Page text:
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Popular Culture, Entertainment and Information in the Early Modern Period

Consultant Editor: Harold Love, Emeritus Professor in the School of Literary, Visual and Performance Studies, Monash University.

Based on Harold Love's recent survey of the genre, this project brings together over 60 substantial manuscript verse miscellanies from libraries all over the world (including the Beinecke Library at Yale, Folger, Harvard, Huntington, Princeton, Badminton House, the Brotherton Library at Leeds, Chetham's Library in Manchester, Edinburgh University Library, the Hertfordshire Record Office and the Victoria and Albert Musem, London).

It provides access to a broad body of popular literature (Tom Cogswell has called it "as close to a mass media as early Stuart England ever achieved") that captures the pulse of everyday life in the late 17th century.

In addition to political subjects of the type made famous by Poems on Affairs of State, 1702-1710, there are also many satires aimed at urban life and the newly emerging metropolitan culture.  Another strong feature is coverage of morality and sexuality - a key issue in the liberated atmosphere of Restoration England - and the poems served a strong normative role as well as providing popular entertainment.

Many of the works are anonymous, but there are also fine examples by Marvell, Ayloffe, Behn, Dryden, Rochester, Dorset, Etherege, Mulgrave, Scroope, Sedly, Vaughan, Baber, Dorset, Eland, Faulkland, Heveningham, Howe, Martin, Mordaunt, Prior, Pulteney, Sheppard, Villiers, Walsh, and Wharton.  

"With the press strictly censored, political and personal commentary of the Restoration period travelled mostly by manuscript. The most favoured form was verse satire which was sometimes brilliant often obscene and invariably vituperative. The present collection contains the sources for several thousand of these poems, many in multiple texts which vary fascinatingly between each other. Many are professionally compiled scribal antholgies written out for rich collectors (and thus easy to read!) but some personal commonplace books are also included. Poets well represented include Rochester, Marvell, Dryden, Dorset, Sedley, Behn and a number of talented lesser figures well deserving of study such as John Grubham Howe and Charles, Viscount Mordaunt; however most `lampoons' were understandably anonymous. This previously submerged genre is of intense interest to historians as well as literary scholars. The collection is a companion piece to Harold Love's English Clandestine Satire 1660-1704 (Oxford: OUP, 2004) which offers both historical and interpretive commentary on the materials and a first-line index to the sources, which serves as a finding list for the collection."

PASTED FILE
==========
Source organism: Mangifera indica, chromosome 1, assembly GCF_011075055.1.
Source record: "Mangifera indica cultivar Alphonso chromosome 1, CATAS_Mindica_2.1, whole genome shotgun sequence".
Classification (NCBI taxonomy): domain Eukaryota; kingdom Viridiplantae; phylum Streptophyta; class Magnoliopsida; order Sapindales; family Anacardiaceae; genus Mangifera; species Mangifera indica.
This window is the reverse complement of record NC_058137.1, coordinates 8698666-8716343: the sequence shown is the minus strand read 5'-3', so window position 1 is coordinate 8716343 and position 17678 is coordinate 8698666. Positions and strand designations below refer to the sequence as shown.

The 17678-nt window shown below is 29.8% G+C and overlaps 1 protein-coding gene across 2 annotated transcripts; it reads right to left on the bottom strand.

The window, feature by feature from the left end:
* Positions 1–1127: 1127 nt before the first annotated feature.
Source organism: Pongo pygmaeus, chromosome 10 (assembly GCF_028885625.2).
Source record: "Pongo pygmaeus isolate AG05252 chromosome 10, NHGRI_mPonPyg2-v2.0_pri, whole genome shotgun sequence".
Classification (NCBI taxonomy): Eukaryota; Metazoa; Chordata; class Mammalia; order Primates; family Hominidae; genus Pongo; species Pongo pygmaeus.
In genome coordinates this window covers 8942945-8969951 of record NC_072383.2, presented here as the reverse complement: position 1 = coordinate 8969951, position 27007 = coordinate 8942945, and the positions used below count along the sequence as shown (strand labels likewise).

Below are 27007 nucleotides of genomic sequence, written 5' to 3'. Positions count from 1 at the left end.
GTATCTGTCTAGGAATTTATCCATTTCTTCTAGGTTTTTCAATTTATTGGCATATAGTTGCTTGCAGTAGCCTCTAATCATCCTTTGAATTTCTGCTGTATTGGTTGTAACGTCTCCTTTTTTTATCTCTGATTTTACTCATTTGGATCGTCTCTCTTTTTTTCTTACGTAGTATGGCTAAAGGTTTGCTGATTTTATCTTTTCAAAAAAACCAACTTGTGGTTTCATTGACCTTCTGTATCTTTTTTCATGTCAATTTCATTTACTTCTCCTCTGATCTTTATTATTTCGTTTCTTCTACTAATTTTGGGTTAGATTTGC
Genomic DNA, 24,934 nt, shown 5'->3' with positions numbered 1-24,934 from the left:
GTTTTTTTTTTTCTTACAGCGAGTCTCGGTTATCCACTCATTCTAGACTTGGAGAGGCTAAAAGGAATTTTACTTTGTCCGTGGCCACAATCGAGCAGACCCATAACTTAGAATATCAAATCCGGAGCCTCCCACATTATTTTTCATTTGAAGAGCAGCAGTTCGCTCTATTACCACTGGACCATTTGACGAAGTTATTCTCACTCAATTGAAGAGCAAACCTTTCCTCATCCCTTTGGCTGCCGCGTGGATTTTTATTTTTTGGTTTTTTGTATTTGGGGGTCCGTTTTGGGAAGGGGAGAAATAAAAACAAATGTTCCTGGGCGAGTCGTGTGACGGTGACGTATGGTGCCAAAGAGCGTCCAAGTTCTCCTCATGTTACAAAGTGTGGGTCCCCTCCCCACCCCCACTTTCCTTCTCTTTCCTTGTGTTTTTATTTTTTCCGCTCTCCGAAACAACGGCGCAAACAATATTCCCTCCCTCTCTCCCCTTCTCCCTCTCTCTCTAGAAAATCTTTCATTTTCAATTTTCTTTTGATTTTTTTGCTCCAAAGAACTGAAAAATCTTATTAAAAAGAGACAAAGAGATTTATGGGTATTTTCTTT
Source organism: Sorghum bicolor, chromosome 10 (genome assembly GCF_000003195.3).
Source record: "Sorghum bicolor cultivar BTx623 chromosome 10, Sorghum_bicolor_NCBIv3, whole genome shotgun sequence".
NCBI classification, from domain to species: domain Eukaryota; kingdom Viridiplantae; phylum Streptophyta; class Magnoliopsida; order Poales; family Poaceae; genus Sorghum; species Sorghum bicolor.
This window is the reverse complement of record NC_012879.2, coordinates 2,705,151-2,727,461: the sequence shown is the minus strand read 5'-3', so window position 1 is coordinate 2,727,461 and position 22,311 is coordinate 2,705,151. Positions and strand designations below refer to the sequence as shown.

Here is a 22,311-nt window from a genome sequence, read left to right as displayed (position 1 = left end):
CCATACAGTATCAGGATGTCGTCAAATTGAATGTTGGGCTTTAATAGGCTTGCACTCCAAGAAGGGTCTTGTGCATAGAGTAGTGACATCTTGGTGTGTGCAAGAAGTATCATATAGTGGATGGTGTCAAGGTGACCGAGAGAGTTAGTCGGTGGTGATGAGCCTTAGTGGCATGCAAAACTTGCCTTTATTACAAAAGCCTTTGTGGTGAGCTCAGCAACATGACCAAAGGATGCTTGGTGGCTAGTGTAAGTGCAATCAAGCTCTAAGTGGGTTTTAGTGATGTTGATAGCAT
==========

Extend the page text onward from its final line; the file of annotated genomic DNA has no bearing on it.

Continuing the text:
Professor Harold Love

Emeritus Professor, Monash University

Digital Guide
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